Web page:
Unit 16: F.E.N.S. Simon Herron, Jonathan Walker & Andrew Lavelle

Image: The Fen Survey Project 1982-86

The roads, water channels and railway tracks run in straight lines and gentle curves past fields and plantations, basins and reservoirs. Like beads on an abacus designed to calculate infinity…” – W. G. Sebald, Rings of Saturn

UNIT SIXTEEN continues its exploration into the myths of the near future. LAST YEAR we explored the invisible forces and the exchanges of ENERGY that surround trade. The historical Hanseatic trade post of Kings Lynn was our launch into a landscape that people rarely venture; the formless infinite space of the THE FENS. An unstable place with one foot on solid ground and one in the sea, where CLIMATE CHANGE and coastal erosion is leading to the imposition of a managed retreat and community decommissioning.

THIS YEAR we will build upon the knowledge gained and continue our venture across the FENLANDS, part agricultural factory, part area of environmental importance, part disappearing territory. Its fertile soil provides the countries richest farmland and most effective carbon sinks per unit area. For centuries its si ngular geography and sky-filled waters have been a place of political and spiritual retreat. Today it remains a mercurial landscape of bucolic ATMOSPHERES, emphasised HORIZONS, drowned lands, and lone figures.

TOGETHER we find ourselves dreaming of another place, looking for an escape from ones own existence in the city. We shall be continuing our fieldwork from our desktops, and establishing a mode of study that can exploit and flex to match the current times. You will start by constructing your own DISTANT PERSPECTIVE of the Fenlands, to capture its corporeal presence, the layers of its history and its future possibilities.

The horizon, the landscape, the tables edge, the horizontal axis can move to vertical and become a figure.” – Per Kirkby, Selected essays from Bravura


Week 2 to 5

Your first exercise is to establish a distant PERSPECTIVE of the Fenlands.  An experiment in looking at a landscape and a demonstration of what can occur when you dig deep into a place without a preconceived schema. Your field study can present resources as varied, real, and imagined as you wish, from geological reports and associated extinctions to folklore and indigenous futures. This can be a confrontation of real conditions or a mythical interpretation.

First years will start at The Great Fen, once the largest lake in England, and now the lowest land point in Great Britain. Second Years, with the resonance of last years explorations will develop their own environmental and contextual position.

The unit would like its members to test the capacity for understanding relations from a distance and for reaching insights characteristic to a place.


Week 2

We will visit a small Exhibition at London’s PACE gallery by the pioneering artist Trevor Paglin. The limits of vision are frequently explored within his work, through the histories of landscape photography, abstraction, romanticism, and technology. The chief concerns of his work is learning how to see the historical moment we live in and developing the means to imagine alternative futures.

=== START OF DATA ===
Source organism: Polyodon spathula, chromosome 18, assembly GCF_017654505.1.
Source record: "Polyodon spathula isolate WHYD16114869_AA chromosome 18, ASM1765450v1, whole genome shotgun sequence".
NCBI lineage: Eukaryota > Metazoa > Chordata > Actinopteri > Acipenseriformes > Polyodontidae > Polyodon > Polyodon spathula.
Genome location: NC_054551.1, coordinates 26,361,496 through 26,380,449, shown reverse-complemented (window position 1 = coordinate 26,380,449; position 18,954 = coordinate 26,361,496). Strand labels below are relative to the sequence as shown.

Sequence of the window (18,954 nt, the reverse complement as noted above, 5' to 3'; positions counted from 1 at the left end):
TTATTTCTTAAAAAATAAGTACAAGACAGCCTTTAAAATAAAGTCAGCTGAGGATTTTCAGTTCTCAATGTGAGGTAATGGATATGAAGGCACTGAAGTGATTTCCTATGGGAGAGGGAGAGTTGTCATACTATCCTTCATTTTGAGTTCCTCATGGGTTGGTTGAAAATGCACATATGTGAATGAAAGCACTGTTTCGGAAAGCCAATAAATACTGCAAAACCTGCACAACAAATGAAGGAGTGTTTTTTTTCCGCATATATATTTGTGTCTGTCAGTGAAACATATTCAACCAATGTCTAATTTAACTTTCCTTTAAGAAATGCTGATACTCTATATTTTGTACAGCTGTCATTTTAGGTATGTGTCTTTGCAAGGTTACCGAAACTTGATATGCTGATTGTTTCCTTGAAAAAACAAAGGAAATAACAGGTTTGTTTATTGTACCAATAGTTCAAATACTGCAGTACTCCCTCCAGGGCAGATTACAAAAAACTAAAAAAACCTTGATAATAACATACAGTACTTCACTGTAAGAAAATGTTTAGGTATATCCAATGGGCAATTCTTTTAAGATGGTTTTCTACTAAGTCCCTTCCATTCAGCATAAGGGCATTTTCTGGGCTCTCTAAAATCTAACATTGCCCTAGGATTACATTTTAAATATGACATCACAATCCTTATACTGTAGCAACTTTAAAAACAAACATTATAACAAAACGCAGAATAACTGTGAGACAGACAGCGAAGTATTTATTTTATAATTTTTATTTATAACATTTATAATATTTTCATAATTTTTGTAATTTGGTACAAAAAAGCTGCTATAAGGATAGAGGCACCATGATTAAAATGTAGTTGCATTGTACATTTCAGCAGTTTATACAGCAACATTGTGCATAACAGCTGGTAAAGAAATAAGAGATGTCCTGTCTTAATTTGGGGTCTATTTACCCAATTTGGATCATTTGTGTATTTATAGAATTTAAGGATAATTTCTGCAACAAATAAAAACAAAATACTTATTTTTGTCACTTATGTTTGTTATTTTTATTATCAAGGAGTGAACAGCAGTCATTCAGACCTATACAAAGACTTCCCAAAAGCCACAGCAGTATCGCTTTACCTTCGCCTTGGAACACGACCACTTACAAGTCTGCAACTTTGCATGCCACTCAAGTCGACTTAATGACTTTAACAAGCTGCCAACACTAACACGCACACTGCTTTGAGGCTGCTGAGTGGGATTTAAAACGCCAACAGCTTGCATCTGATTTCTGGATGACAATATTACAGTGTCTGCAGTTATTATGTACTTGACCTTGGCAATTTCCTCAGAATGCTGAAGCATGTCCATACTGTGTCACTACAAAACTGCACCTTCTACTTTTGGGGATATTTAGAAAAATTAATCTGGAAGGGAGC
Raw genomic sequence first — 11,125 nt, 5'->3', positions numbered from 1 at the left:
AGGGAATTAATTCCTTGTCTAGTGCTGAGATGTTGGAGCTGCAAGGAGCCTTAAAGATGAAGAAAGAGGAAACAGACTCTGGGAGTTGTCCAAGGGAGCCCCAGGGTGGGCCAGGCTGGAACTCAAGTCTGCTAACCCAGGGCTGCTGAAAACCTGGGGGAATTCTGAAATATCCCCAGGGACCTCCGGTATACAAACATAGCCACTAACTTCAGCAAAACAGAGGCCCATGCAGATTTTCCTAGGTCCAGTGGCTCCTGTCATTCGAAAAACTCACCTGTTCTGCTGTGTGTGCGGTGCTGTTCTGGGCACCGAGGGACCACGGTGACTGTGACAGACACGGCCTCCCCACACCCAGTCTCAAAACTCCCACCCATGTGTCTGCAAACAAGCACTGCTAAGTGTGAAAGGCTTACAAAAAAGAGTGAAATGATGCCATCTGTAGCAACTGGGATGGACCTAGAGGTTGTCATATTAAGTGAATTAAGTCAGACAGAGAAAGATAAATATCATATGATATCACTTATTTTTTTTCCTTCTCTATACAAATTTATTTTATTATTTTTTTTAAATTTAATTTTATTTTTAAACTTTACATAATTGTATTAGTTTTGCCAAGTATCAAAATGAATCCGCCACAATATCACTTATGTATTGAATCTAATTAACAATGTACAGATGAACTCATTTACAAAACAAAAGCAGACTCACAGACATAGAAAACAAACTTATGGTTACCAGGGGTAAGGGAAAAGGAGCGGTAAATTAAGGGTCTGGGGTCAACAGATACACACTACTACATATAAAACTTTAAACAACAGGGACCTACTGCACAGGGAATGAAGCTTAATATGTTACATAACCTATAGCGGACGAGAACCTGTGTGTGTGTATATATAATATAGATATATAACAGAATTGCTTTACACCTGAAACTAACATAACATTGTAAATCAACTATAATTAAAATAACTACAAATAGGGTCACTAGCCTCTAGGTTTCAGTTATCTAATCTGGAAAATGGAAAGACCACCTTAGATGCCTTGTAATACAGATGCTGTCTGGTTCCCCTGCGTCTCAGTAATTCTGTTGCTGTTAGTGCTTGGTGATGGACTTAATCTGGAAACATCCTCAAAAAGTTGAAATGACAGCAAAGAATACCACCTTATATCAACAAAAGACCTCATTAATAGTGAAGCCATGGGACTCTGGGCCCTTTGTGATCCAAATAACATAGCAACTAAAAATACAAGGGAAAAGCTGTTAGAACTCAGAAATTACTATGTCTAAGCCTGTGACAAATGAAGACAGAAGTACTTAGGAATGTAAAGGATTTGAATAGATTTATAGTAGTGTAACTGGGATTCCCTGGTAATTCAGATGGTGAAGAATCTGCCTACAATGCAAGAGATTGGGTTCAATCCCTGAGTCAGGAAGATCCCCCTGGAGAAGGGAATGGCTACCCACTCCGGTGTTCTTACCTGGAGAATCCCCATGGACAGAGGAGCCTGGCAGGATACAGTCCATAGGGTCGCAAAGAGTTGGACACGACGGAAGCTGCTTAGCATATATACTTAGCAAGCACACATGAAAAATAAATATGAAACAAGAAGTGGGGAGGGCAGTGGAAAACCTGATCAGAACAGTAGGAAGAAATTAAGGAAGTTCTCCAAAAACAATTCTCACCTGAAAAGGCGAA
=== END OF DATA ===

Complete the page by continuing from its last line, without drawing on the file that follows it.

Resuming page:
The exhibition allows visitors to visit in person or to virtually experience the exhibition through a live web portal connected to cameras placed in the gallery. Online participants can observe visitors experiencing the work in person and can be “present” in the space by streaming their personal webcams on monitors displayed within the exhibition. These images will be viewable by people in the gallery and by viewers online.


Week 4

We will visit a small Exhibition in London focussing on two remarkable artists from the twentieth-century Alberto Burri (1915-1995) and John Latham (1921-2006) and their engagement with TIME and LANDSCAPE. Followed by an exploration into the V&A Museum next door.


Week 5 to 10

Week 7 Future Rep seminar

Week 9 Year 1 Design cross-crit

Atmospheric Register / Fragile Experiment / Measuring Device / Material Witness

Following on from the field work you will be asked to design an experimental MONITOR specifically suited to a location in your home. These inventions are to function as REACTIVE tools to the particular atmospheric or environmental conditions or moments that occur during the course of a day – events such as the ebb and flow of a particular draft, the creeping path of a shadow, the percussion of a drip from a leaky tap etc. They are ARCHITECTURAL INVENTIONS at a desktop scale with the potential for future deployment.


Week 10 to 12

Week 13 Portfolio Review

The MONITORS are not simply finished inventions, but working hypotheses for further academic interrogation. Your models, drawings, recordings and subsequent discussions have presented multiple opportunities for further architectural enquiry. You are to interpret its potential within the constructed FENLAND environments of your fieldwork. 

Process and expand the architectural ideas so far developed into a BUILDING AS CONTRAPTION which CONFRONTS and RESPONDS to the strength and delicacy of the Fens.

The unit would like its members to develop a convincing synthesis of characteristics of place, climate conditioned inventions, technological experimentation and unconstrained visual expression.


Weeks TBC

During the course of TERM 1 we shall arrange a series of film screenings at the end of Wednesday studio events.  The films presented will be MEDIATIONS ON LANDSCAPE by film makers and documentary makers of the past and present….

Leave a Reply

Your email address will not be published. Required fields are marked *